By Jakelin Troy
With the passing of Dr G Yunupingu, Australia has not only lost a monumental musical talent but tragically also one of the greatest ambassadors for the cause of our Aboriginal languages.
We can no longer say his full name, because this is the Yolngu way. But his legacy to the world is an achingly beautiful body of music in Yolngu Matha, the language of his country, Elcho Island in north-east Arnhem Land.
Yolngu Matha is the name of a group of languages and dialects. These are among the last 13 or so groups of languages that are still “strong”, spoken by all generations in their communities for all purposes as identified in the most recent comprehensive survey of Australian languages in 2014.
They are the last of what is now estimated to be as many as 407 languages.
In Aboriginal traditions across the country people “sing” to each other to maintain connections, to have fun and to preserve traditions.
Dr G Yunupingu’s music draws on ancient stories of his own people that resonate across all human experience.
His multi-awarded, ARIA-winning albums and individual songs tell of his connection to country, family and community.
In Galupa, written in 2008, he wrote, “go ngilimurru nhina yarrarrayan yolngu Bandirriya dharwulngurana” (come let’s sit all lined together ancestors at Bandirriya under the dharwal shade tree) and “nhyenydja ngamaku miling’milngthurruna Nambangura Bandirriya” (you my country are bright in my eyes).
Behind from the start
Humanity is the essence of his music and it is all the more poignant that he died as a direct result of the inhumanity of his life circumstances.
Aboriginal people in remote Australian communities are still less likely to live healthy lives and to grow old.
This is clear from research conducted as part of the Close the Gap campaign that is premised on the statement that “the poorer health of Australia’s Aboriginal and Torres Strait Islander peoples when compared to the non-Indigenous population is no secret — and something can be done about it”.
Growing up as an Aboriginal child in remote Australia, Dr G Yunupingu was less likely to receive the basic health care that other Australian children enjoy.
As an adult he suffered from complications of hepatitis B, a disease that can be avoided by a simple vaccination.
We lost an inspiring and compassionate leader, an artist and advocate for our endangered Australian languages because his health was compromised through entirely preventable diseases.
The violence of racism runs deep
He was also the victim of persistent racism, often treated poorly in wider society, turned down when attempting to take taxis and left to wait longer than seemed necessary to receive medical attention when he was suffering acute incidents such as major internal bleeding.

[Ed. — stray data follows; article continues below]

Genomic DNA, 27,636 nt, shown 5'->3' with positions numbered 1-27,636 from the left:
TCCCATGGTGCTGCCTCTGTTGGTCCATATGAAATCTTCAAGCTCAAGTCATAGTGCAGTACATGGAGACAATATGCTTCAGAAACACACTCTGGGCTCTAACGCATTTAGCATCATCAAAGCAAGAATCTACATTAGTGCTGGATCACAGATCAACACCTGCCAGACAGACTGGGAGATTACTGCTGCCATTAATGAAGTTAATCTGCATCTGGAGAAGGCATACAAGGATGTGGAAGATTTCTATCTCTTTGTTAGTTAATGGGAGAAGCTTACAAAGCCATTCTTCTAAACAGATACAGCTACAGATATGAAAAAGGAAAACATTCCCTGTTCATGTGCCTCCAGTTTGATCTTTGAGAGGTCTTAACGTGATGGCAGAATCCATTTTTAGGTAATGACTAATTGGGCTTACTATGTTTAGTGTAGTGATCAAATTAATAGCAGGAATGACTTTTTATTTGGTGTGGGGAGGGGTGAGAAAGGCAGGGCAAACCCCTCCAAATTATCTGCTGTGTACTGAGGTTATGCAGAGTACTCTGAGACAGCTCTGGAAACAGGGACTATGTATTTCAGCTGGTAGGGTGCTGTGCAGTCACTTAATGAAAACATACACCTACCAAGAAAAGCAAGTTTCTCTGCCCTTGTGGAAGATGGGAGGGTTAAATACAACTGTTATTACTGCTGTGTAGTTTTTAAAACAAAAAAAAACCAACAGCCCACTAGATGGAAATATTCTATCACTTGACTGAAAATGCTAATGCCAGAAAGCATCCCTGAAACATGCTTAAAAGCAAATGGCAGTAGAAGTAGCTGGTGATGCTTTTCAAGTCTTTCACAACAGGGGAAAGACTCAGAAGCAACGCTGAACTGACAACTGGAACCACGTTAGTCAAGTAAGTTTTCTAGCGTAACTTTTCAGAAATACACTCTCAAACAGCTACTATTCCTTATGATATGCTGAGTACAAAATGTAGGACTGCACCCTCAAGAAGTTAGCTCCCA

Instances of neglect and rejection were reported by his colleagues in the music industry.
Mental trauma sustained by even “micro” racist incidents is known to have a direct effect on the wellbeing of Aboriginal people.
It is one of the indicators being researched by the National Aboriginal and Torres Strait Islander Leadership in Mental Health group in connection with mental and physical ill health.
A very public high achiever in the competitive music industry, for which the University of Sydney awarded him an honorary doctorate, Dr G Yunupingu lived with avoidable illness and the violence of racism.
It is uplifting that he gave the world music in Yolngu Matha that put our languages on the global map in the most beautiful and memorable way.
I have written before about the Queen of England having an Indigenous soul, bonded as she is with her country as are we the Aboriginal people of Australia.
Maybe it is no coincidence that Dr G Yunupingu was chosen to sing at her 2012 Diamond Jubilee concert in London.
The sorrow is that he died because he suffered complications from an illness for which most people are now vaccinated.
His symptoms were complicated but treatable and avoidable.
This is the story for more Aboriginal and Torres Strait Islander people than should be the case.
My own experience has been of losing young Aboriginal people in my world from avoidable and treatable illnesses who should have lived on to make their mark as great leaders for all Australia in all walks of life.
I look around and so many have gone.
There is a saying in Aboriginal Australia that if you reach 50 you have done very well and every year beyond is a gift.
Professor Jakelin Troy is director of Aboriginal and Torres Strait Islander Research at the University of Sydney, and has studied widely in the fields of linguistics, anthropology, visual arts, education, archaeology and language learning.